Along Came Paula

2011.Jun.27 Monday · 2 comments

in Restaurants

“It’s not about what happened in the past, or what you think might happen in the future. It’s about the ride, for Christ’s sake. There is no point in going through all this crap, if your are not going to enjoy the ride. And you know what… when you least expect something great might come along. Something better then you even planned for.”

– Irving Feffer, character in Along Came Polly

The first time I set foot in El Federal, San Martín 1015, Retiro, 4813-1324 I was pretty much a complete newbie here in Argentina. I’d barely settled in, my Spanish was rudimentary (I’d moved beyond being able to order combo numero uno at Taco Bell, but not much further yet – I note my little discourse in that review on things like tehuelches, quesillo and verdeos, and wonder why I didn’t do my research back then), and I knew little about the country, customs or food – an ongoing exploration. I can easily assert that it was my first ever Patagonian influenced restaurant, not just here but anywhere. And it was a newbie as well – as I noted at that time, it had just up and moved from trendy Palermo Soho to right off of Plaza San Martín in Microcentro and was finding its own footing.

With a solid 5½ years under its cowhide belt, El Federal is going strong, and Paula Comparatore, likely the first Argentine chef who I actually got to spend any time talking to, has become at least a casual friend – we’ve run into each other at one event of another, she’s been here to dinner, and I’ve been back to the restaurant (always for lunch, I guess I never think about Retiro when thinking about dinner) a number of times. And, I’m happy to say, it’s just gotten better with age. There’s now a small outpost, I think primarily for takeout and delivery, in Puerto Madero, though the menu is quite different from the looks of it.

El Federal

The room hasn’t changed a whole lot. There’s been some rearranging of table setup here and there, the table tops are now covered with even more leather than before (those bright colored striped mats are gone), the seats are still hairy cowhide, it’s still rustic. The staff are in their element now, organized, friendly, helpful. Unlike many places there’s none of the “not my table” attitude, whomever is closest to you is happy to jump in and answer a question or go get something for you. I love the lamps.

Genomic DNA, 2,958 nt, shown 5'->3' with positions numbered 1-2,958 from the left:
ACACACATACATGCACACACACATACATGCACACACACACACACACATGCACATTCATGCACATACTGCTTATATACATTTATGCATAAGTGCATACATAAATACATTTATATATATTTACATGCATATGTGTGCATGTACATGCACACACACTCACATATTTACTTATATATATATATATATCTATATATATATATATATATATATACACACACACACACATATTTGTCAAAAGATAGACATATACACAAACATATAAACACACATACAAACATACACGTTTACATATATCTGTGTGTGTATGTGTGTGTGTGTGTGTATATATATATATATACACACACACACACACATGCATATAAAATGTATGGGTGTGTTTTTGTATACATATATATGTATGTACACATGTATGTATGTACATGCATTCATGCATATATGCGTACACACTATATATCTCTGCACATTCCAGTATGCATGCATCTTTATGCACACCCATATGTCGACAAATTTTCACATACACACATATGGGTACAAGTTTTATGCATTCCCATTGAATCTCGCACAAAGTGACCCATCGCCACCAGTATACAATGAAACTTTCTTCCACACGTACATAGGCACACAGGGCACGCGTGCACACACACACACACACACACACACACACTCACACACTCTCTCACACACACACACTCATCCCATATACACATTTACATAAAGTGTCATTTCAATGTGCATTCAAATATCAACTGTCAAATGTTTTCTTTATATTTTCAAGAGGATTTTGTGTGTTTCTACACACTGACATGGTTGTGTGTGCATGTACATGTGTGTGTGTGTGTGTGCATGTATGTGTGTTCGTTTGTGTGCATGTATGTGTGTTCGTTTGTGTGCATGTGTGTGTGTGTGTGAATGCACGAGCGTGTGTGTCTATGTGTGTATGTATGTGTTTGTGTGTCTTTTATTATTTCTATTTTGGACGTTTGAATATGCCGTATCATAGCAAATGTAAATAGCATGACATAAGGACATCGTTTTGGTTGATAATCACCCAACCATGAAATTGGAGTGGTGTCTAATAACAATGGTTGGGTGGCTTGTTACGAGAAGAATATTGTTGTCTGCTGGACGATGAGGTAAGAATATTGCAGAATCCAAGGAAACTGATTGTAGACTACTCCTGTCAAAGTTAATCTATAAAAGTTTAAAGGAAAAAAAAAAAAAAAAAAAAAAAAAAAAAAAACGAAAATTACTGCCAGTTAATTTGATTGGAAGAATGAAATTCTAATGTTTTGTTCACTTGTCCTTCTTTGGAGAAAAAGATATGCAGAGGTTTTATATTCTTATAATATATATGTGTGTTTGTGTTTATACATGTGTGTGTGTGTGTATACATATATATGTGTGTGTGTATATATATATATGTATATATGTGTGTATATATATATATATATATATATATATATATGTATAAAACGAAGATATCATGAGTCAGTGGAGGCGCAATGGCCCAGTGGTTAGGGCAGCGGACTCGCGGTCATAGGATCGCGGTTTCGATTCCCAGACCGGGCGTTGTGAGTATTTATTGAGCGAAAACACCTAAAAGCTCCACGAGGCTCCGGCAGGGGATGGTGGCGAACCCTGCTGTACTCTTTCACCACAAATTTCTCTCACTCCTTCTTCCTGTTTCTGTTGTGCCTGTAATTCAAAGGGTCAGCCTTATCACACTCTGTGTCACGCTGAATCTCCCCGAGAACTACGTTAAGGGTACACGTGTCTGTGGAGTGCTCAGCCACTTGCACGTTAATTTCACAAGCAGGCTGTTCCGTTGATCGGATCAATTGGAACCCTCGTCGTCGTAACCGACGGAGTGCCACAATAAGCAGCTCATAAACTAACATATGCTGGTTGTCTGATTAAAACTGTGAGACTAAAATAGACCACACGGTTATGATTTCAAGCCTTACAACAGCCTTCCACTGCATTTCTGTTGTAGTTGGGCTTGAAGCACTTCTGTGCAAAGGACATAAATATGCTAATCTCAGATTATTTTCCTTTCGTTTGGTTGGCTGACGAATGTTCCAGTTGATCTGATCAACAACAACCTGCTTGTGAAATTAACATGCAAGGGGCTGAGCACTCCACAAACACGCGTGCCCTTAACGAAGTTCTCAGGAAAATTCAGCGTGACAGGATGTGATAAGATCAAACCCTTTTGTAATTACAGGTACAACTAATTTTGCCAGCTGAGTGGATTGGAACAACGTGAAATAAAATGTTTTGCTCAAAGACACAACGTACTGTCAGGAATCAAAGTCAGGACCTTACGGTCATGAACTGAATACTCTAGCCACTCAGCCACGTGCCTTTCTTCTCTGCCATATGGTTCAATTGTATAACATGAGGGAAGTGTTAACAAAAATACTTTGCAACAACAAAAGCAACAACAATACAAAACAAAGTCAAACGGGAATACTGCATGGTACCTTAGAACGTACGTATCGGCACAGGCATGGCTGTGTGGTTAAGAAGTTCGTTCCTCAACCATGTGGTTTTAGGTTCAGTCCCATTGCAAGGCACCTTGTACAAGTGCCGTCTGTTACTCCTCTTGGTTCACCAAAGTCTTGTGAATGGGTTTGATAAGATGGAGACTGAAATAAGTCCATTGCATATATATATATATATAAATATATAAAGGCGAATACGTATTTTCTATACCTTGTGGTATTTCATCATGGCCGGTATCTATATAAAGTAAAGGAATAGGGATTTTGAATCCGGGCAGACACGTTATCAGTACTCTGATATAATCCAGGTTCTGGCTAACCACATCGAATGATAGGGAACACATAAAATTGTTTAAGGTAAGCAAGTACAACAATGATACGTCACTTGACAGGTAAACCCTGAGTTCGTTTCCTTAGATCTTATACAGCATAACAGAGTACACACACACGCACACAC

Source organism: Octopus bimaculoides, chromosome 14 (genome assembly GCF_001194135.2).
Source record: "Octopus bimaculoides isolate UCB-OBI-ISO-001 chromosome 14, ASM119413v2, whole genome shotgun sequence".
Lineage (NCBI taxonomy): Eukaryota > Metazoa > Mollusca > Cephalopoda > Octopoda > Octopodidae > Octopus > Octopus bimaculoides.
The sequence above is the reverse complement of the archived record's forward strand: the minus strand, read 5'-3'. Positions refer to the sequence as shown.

El Federal - lamp

They’re very, hmm, Gondwana-esque, or really, the antithesis of that. I’ll leave you to look that up. I just love the lamps.

El Federal - tehuelches

The menu at lunch is no longer limited to a 2 or 3 course prix fixe, and it’s certainly no longer priced at 17 and 19 pesos for that. There is a prix fixe menu of sorts written on a chalkboard along one wall – most of it on my visit last week seemed to be pretty basic local fare like pastas, gnocchis, milanesas – quick lunches for local office workers – I have to admit, I didn’t note the price. The a la carte menu is where I always look, because that’s where all the Patagonian inspired cuisine is, and that’s what I go there for. I was solo on this last visit, so a limited sampler, but over time I’ve probably tried pretty much everything on the menu. These are the tehuelches, the southern style empanadas – the name coming from a tribal culture in Patagonia that these days is all but extinct. Here, a trio of different tasty little treats (I do kind of miss having the all lamb version of this platter that was offered up back then on the prix fixe, because those are my favorites), still served with a mildly spicy dipping sauce.

El Federal - pacu a la maracuya

Although I’d often go for one of the slow braised lamb or goat dishes, which are to my mind, the stars of the menu, it was a day I was feeling like something from the water – the pescado litoral, freshwater fish plate, a good number of fillets of pacú, our local member of the piranha family made their appearance lapped in a sweet and salty passionfruit sauce and served over a tangle of sauteed vegetables. The little ramekin on the plate contains a strange, I must admit, little salad of barely warmed bacon – I think that was the first time I ever had something at El Federal that I just didn’t want to eat – I’m not sure what relationship it had to the dish. But the fish itself, absolutely delicious and whether it’s that the sauce is now more balanced or I’ve become more accustomed to the sweetness in local sauces, I was good with it.

El Federal - vigilante remix

As usual, I hadn’t planned on dessert, but I always politely look at dessert menus just to see what’s there – especially when I’m working on a review project (which, by the way, is now done, with just a couple left to post here, but the reviews and text are away to the editor) – and then I spotted the vigilante remix and decided I had to try it at least. A vigilante is a classic Argentine dessert – and yes, the name means pretty much what it does in English though with a more official context – almost more like a “watcher” or “guard” than someone who takes the law into their own hands. As to the origin of the dessert – I’m going to copy from the ciberchef.com website: